First published in 1928, this volume is a collection of letters from von Hügel to his niece, Gwendolen Greene, who edited these letters. One of the most brilliant and influential Christian thinkers of the early 20th century, von Hügel (1852-1925) was an Austrian born Roman Catholic. Although self-taught, he was widely studied (learning several languages), and became an authority on the mystics of the Church. But perhaps most pertinent here, von Hügel was also a Spiritual Director. In that role, he guided particular souls—employing all his vast learning—toward greater Christlikeness and devotion. When he could not meet a person face-to-face, he wrote a letter.

Letters, of course, are conversations in print. And in the pages of Letters to a Niece we have conversation after conversation of rich spiritual advice, guidance for souls that are both immature and maturing. These letters overflow with spiritual wisdom, and draw their unique energy from von Hügel’s deep insight into the nature of humanity, our desperate need for God, and his comprehensive awareness of how the Church, historically, has guided souls into maturity.

A hallmark of von Hügel’s spiritual direction is his passion to put spiritual matters in perspective. Toward this end, we must put ourselves in our own place; we must see our own limits and God’s good graces toward us. Von Hügel writes:

We have not got to invent God, nor to hold him. He holds us. We shall never be able to explain God, though we can apprehend him, more and more through the spiritual life. I want you to hold very clearly the otherness of God, and the littleness of men. If you don’t get that you can’t have adoration, and you cannot have religion without adoration. (24)

The boss man himself.

We must acknowledge God’s greatness, but at the very same time, though He is so categorically other, we must not forget that He is also extremely imminent. Von Hügel writes: “People put God so far away, in a sort of mist somewhere. I pull their coat-tails. God is near. He is no use unless he is near. God’s otherness and difference, and his nearness. You must get that.” (38) Ultimately, when it comes to our thinking about God, we must recognize that we are not ‘in control’, but rather that “We are like sponges, trying to mop up the ocean” (24). We don’t understand God, we soak in God.

Von Hügel’s Spiritual Direction, in addition to profound teachings on God’s nature and our relationship with Him, touches on numerous practicalities of everyday Christian faith. He speaks frequently of the role of the will in the Christian life, writing in one place that “After all, every soul, boy or girl, as they grow up, have to pass through that delicate difficult crisis, when they themselves have deliberately to will the right and God.” (181) Von Hügel knows, and wishes to prepare us for, those moments when we must choose God for God, when serving will not be a simple matter of feeling good, but of choosing against our feelings. Recognizing that suffering is therefore an integral part of the Christian walk, von Hügel says the following: “God never makes our lives comfortable. Even in heaven I believe there will be an equivalent of suffering—not as it stands here—but the equivalent, suffering beatified.” (29)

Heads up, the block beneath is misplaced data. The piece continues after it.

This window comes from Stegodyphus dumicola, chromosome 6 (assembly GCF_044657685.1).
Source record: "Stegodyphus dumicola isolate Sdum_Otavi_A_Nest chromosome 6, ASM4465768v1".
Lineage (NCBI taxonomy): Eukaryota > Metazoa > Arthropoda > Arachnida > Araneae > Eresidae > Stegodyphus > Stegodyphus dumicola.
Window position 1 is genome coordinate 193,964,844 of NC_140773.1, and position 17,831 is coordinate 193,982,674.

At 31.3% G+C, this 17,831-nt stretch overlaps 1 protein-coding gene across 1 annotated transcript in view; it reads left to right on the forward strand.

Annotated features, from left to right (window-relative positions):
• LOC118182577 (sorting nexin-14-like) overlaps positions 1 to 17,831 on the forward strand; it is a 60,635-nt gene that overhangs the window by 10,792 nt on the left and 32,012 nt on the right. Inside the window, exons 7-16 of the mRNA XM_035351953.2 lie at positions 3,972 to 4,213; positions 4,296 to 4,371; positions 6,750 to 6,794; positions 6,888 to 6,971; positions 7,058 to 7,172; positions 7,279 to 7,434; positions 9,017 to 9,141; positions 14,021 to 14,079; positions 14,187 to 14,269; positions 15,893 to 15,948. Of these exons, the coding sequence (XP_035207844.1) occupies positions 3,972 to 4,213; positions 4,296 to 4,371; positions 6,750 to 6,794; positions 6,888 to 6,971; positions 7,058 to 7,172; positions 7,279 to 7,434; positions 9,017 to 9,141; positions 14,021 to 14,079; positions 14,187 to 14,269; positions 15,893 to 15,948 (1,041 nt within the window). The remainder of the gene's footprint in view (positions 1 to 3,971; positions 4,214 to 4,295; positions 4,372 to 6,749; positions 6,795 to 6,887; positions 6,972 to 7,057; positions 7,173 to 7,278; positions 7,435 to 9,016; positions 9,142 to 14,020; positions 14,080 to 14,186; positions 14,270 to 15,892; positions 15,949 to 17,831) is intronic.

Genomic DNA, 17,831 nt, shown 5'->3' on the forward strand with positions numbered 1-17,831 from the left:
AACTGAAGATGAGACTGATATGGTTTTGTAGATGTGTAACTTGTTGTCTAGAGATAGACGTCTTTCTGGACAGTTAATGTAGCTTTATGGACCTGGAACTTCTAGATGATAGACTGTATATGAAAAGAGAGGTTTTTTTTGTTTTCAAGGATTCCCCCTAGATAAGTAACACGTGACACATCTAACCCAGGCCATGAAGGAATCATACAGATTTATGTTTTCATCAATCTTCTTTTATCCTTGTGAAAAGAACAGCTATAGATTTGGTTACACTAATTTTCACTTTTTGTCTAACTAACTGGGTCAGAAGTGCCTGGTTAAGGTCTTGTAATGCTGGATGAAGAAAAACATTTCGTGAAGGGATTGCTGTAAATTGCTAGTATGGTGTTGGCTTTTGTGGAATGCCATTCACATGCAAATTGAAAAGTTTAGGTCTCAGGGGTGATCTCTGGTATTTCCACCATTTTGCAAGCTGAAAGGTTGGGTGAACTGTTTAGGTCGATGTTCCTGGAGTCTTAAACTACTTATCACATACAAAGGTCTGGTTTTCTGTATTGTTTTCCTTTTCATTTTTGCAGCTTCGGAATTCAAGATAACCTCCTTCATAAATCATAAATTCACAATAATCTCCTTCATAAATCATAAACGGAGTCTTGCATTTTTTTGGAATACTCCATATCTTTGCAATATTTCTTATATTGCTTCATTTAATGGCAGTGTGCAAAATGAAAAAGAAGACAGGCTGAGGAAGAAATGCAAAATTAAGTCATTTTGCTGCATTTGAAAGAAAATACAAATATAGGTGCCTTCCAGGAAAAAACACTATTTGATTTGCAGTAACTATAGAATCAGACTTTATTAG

All this, of course, is to prepare us for a religion which is genuine and faith-filled, one which is undaunted by changing times and tastes, by our shifting moods, by our passions and false desires. Von Hügel writes:

What is a religion worth which costs you nothing? What is a sense of God worth which would be at your disposal, capable of being comfortably elicited when and where you please? It is far, far more God who must hold us, than we who must hold Him. And we get trained in these darknesses into that sense of our impotence without which the very presence of God becomes a snare. (148)

If you sincerely crave spiritual direction, you will be hard pressed to find a better volume of guidance than here in von Hügel’s letters. But do not come to these letters looking for soft comforts and feel-good meditations—you will find none of that here. Come instead craving maturity, depth, and spiritual richness, and you will be greatly satisfied. Let me leave you with this final quote from von Hügel:

You want to grow in virtue, to serve God, to love Christ? Well, you will grow in and attain to these things if you will make them a slow and sure, an utterly real, a mountain step-plod and ascent, willing to have to camp for weeks or months in spiritual desolation, darkness and emptiness at different stages in your march and growth.  All demand for constant light, for ever the best—the best to your own feeling, all the attempt at eliminating or minimizing the cross and trial, is so much soft folly and puerile trifling. (72)

Amen, von Hügel. Amen.

Related post: Zest vs. Excitement